Oct 29, 2013
10:43 AM
History

Secrets of New Haven Bones to Be Revealed

Secrets of New Haven Bones to Be Revealed

Peter Casolino

State Archeologist Nick Bellantoni explains items inside the time capsule found on the New Haven Green. Including "grape shot," right, and a bullet, both labeled from Gettysburg.

Although the one-year anniversary of Superstorm Sandy has been commemorated this past week, it has also been 12 months since skeletal remains were discovered on the upper portion of the New Haven green after the Lincoln Oak was uprooted.

The oak had been planted in 1909 to celebrate the 100th anniversary of Pres. Abraham Lincoln's birth, so the skull, ribs and other bones found tangled in the tree's roots date back over a century and most likely to 1700s, when that part of the green served as cemetery. (In 1821 when Grove Street Cemetery was opened nearby, most of the head stones that had been on the green were moved there, but the accompanying human remains were left in the ground.) Also unearthed at the time were two time capsules that had been buried under the plaque signifiying the Lincoln Oak; the capsules have since been revealed to contain objects related to Lincoln, including newspapers, letters, postcards, medals, pins and even small grapeshot cannonballs that had been used on the battlefield of Gettysburg, 

In conjunction with these discoveries, The New Haven Museum is hosting “Getting to the Root of It,” a panel discussion revealing the research findings of the team charged with investigating the human remains and time capsules discovered on the Green. The event is on Thursday, October 31(yes, Halloween night), at 5:30 p.m. at the museum; admission is free although donations are accepted.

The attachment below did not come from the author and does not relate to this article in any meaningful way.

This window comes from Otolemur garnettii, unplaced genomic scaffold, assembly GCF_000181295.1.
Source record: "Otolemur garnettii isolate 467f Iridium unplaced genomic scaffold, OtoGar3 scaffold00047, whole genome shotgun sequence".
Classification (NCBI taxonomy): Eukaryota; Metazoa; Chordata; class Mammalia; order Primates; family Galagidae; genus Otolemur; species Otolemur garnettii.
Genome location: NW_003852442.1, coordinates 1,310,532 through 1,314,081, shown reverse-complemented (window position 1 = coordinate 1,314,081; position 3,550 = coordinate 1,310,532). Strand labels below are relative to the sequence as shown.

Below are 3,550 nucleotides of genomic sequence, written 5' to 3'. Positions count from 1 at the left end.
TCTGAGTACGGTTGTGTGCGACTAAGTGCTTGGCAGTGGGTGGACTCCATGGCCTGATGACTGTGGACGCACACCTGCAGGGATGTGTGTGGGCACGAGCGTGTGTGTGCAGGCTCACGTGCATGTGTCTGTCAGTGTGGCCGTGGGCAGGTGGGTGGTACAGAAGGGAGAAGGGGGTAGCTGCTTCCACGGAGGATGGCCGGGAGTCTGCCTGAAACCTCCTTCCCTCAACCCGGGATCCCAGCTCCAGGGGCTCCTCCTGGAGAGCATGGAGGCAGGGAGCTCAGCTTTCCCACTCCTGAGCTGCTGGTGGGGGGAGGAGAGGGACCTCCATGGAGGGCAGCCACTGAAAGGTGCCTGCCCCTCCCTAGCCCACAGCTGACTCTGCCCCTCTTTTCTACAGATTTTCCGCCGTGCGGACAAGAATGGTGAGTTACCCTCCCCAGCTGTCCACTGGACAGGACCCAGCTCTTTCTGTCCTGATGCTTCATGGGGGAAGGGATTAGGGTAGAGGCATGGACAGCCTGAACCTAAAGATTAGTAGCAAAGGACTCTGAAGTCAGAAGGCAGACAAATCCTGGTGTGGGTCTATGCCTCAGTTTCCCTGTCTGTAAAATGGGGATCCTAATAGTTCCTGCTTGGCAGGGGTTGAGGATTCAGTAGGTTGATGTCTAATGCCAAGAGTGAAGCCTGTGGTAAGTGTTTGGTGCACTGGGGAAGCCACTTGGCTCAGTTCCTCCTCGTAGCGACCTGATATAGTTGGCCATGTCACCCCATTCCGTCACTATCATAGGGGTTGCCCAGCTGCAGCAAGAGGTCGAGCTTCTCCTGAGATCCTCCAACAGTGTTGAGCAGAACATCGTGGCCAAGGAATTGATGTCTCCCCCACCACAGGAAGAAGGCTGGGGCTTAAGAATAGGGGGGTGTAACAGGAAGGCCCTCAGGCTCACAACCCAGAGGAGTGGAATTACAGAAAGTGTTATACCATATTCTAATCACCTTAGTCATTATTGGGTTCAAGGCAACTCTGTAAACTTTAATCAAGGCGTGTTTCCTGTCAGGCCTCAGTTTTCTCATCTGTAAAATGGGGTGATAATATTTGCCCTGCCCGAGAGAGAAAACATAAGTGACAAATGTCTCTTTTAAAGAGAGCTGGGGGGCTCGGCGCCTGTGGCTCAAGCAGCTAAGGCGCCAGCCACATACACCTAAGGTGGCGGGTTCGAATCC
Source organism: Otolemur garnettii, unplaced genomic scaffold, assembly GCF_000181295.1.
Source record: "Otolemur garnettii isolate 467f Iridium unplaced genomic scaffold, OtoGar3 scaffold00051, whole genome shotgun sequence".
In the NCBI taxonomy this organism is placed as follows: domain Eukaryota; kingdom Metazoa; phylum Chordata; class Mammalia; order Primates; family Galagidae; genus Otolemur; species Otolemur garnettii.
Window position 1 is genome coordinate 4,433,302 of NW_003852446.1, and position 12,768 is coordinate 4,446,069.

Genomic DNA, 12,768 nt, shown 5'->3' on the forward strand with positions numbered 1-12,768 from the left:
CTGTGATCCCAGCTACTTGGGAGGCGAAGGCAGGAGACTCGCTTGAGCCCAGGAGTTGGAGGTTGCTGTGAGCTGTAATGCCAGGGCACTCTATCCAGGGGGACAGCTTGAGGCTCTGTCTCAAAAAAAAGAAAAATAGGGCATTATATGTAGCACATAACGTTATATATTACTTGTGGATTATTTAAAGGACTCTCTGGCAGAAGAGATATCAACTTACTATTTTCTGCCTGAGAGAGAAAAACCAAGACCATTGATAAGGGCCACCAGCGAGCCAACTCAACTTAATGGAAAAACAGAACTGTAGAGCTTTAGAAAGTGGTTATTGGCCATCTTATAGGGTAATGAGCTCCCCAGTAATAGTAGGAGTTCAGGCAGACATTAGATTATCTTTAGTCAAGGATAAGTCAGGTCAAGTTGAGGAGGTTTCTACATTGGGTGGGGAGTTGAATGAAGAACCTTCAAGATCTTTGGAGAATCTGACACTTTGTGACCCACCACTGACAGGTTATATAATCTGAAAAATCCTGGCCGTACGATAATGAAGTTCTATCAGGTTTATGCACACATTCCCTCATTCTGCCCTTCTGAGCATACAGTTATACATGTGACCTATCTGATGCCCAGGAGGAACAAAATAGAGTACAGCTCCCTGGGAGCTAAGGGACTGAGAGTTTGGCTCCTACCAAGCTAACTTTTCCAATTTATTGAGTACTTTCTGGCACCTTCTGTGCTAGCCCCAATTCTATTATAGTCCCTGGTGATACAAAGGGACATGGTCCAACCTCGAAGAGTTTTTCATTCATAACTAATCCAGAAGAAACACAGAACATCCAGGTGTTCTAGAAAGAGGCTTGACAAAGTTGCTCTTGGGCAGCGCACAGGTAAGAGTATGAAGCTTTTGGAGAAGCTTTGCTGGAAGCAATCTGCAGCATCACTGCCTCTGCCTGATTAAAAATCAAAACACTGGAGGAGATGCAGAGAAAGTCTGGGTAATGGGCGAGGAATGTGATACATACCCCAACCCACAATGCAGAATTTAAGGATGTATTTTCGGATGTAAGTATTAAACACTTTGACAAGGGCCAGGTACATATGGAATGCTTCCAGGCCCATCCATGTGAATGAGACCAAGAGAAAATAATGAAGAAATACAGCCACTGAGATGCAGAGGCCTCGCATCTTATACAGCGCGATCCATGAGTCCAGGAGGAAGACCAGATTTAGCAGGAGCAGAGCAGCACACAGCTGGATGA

According to a press release from the museum, "The research team examined the biological and archaeological evidence using a multidisciplinary approach that combines the expertise of municipal historians and academic researchers, demonstrating how coordinated efforts yield more meaningful results than any single line of inquiry. The research was supported by the Committee of the Proprietors of the Common and Undivided Lands of New Haven and the Yale University Department of Anthropology."

Members of that team will be on hand in a two-part event, which includes prominent scientists, researchers and historians.

The first part event, from 5:30 to 6:30, will feature discussions of the New Haven green, the Lincoln Oak and discovery of the two time capsules. Panelists for this portion will include Dr. Nicholas F. Bellantoni, Connecticut Archaeology Center, Connecticut State Museum of Natural History; Gerald J. Conlogue, Robert Lombardo and Natalie A. Pellatier, Department of Diagnostic Imaging, Quinnipiac University; and Judith A. Schiff, Yale University Library and New Haven City Historian.

After a break, the second half of the evening, from 6:45-7:45, will center on the discovered remains and associated artifacts as well as disease on the 1700s. Panelists will include Gary P. Aronsen, Frank Hole, Yukiko Tonoike, and Kylie Williamson, Department of Anthropology, Yale University; Dr. Nicholas F. Bellantoni, Connecticut Archaeology Center, Connecticut State Museum of Natural History; John Krigbaum, Department of Anthropology, University of Florida Gainesville; and Lars Fehren-Schmitz, Department of Anthropology, University of California Santa Cruz.

 

Secrets of New Haven Bones to Be Revealed

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